For advocacy groups looking to make a difference, Greenberg Quinlan Rosner has the answer. We work with non-profits and NGOs throughout the U.S and around the world, helping them win support for their ideas and realize their goals. Our staff includes experts in the issues shaping America's future—issues such as immigration, national security, religion and values-based politics, technology, globalization, energy, and the environment. Clients often select us to work on high-profile bi-partisan projects with Republican counterparts, like our polling for National Public Radio and for organizations using data to lobby Congress.
We have a proven record of advancing the interests of people and organizations seeking progressive change, like the Nobel Peace Prize-winning Campaign to Ban Landmines, the Human Rights Campaign's work on LGBT issues, and the Natural Resource Defense Council's work on global climate change.
The Ebola outbreak that peaked in mid-2014 sparked more worldwide fear and attention than any epidemic in recent history. Experts believe it’s not a matter of if there is another pandemic, but when. In the wake of the 2014 Ebola outbreak, is the world willing to invest now to prevent another pandemic in the future?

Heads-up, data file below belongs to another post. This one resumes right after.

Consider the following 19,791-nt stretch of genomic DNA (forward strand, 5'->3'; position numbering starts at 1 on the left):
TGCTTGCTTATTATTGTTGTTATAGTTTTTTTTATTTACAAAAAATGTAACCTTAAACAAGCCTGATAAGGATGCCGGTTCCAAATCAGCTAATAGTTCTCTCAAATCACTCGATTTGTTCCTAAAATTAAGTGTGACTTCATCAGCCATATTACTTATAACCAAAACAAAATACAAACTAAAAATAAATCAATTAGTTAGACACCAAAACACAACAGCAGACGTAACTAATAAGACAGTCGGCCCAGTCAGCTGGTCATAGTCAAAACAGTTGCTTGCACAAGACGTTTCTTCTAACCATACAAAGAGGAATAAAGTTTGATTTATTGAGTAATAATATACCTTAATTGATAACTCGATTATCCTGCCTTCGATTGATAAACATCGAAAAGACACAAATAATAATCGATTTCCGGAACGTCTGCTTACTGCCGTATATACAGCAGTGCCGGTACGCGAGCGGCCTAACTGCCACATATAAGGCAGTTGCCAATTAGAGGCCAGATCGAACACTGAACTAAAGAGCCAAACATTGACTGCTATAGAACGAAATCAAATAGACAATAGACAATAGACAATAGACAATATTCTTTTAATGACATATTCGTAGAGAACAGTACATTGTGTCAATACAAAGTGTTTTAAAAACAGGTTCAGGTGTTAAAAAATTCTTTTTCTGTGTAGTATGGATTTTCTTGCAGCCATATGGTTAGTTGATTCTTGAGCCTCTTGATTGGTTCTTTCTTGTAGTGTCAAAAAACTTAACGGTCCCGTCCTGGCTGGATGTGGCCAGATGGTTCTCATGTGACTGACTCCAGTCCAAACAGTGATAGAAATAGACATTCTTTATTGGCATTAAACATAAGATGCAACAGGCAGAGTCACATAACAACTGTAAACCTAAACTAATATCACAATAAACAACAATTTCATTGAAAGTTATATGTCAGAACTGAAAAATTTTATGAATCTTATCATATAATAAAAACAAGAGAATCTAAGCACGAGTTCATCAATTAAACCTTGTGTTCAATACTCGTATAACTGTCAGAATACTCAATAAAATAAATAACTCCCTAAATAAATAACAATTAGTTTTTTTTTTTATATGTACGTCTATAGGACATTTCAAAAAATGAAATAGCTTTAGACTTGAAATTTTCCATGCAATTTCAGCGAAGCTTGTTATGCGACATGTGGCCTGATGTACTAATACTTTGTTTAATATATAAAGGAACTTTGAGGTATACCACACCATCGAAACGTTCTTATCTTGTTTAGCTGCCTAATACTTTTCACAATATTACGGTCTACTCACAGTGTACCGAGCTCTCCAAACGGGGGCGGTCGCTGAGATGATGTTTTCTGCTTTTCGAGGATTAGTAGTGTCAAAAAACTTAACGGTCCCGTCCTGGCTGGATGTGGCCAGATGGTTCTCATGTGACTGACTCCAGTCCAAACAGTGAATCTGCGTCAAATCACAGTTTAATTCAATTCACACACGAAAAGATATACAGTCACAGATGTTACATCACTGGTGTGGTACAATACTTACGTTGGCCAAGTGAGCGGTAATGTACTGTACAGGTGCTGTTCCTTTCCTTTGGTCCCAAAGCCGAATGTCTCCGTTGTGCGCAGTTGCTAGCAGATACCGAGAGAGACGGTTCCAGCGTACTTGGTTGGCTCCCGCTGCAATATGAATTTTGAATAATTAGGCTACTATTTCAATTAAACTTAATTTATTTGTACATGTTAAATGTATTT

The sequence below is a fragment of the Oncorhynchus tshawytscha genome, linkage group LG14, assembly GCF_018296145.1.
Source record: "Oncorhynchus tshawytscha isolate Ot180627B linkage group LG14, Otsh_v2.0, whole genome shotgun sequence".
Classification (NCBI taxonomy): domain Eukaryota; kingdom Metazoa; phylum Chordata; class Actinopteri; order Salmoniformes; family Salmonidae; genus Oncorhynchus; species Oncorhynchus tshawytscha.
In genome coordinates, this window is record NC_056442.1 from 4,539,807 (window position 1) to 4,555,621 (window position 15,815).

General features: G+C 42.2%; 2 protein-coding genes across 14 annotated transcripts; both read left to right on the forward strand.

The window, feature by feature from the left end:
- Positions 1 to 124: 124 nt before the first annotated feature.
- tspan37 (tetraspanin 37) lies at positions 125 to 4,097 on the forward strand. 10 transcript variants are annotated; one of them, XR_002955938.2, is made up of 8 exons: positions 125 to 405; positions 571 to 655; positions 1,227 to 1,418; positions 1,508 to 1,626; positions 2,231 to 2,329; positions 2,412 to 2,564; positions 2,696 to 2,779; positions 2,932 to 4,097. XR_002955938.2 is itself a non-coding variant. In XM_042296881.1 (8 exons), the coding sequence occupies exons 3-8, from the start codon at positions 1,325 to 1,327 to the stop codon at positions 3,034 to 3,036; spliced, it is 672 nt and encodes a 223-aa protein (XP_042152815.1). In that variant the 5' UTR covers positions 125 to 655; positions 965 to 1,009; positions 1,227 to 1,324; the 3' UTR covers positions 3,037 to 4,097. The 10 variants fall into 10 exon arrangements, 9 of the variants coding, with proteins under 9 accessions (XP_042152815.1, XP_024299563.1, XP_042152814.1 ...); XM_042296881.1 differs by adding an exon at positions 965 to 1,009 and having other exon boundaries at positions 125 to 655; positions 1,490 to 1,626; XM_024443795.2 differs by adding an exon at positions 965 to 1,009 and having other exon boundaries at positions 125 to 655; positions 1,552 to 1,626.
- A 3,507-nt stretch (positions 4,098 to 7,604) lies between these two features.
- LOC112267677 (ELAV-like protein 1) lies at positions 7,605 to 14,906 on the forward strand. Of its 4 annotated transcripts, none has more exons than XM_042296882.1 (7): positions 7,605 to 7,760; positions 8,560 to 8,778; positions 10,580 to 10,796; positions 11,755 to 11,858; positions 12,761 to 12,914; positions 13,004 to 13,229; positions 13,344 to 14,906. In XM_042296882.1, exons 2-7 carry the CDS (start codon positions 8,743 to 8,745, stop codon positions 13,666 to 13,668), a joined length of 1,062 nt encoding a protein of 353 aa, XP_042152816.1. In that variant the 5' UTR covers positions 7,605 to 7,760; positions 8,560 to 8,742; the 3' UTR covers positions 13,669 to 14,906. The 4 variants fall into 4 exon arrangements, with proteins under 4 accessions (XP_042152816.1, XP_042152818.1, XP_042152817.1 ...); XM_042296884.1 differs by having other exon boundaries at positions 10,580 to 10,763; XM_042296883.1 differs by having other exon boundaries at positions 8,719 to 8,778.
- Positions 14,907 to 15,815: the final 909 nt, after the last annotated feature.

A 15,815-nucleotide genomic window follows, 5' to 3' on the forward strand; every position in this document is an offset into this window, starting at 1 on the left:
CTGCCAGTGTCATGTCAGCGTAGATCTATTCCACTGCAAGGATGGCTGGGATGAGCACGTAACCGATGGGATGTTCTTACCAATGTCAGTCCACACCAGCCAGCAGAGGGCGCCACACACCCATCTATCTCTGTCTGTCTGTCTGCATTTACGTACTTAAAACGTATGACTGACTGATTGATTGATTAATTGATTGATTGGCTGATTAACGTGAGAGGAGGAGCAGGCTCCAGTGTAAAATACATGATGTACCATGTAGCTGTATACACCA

Choice was a defining and decisive voting issue for this group of swing women voters. It ranks as the number one reason for these likely defector women to have voted against Mitt Romney.
When President Obama signed the bill repealing Don’t Ask, Don’t Tell on December 22, 2010, he completed a long journey for the gay community, particularly for those who serve or have served in the U.S. military.
The devastating earthquake that hit Haiti on January 12, 2010 left a void of reliable information about the most urgent needs and reconstruction priorities of the Haitian people. Conducting research in this environment presented daunting challenges.
The Geneva Conventions sought to strengthen the protections afforded to combatants and civilians in times of armed conflict, but a half century after their establishment, many observers felt that these laws had lost some of their visibility, salience, and suasion.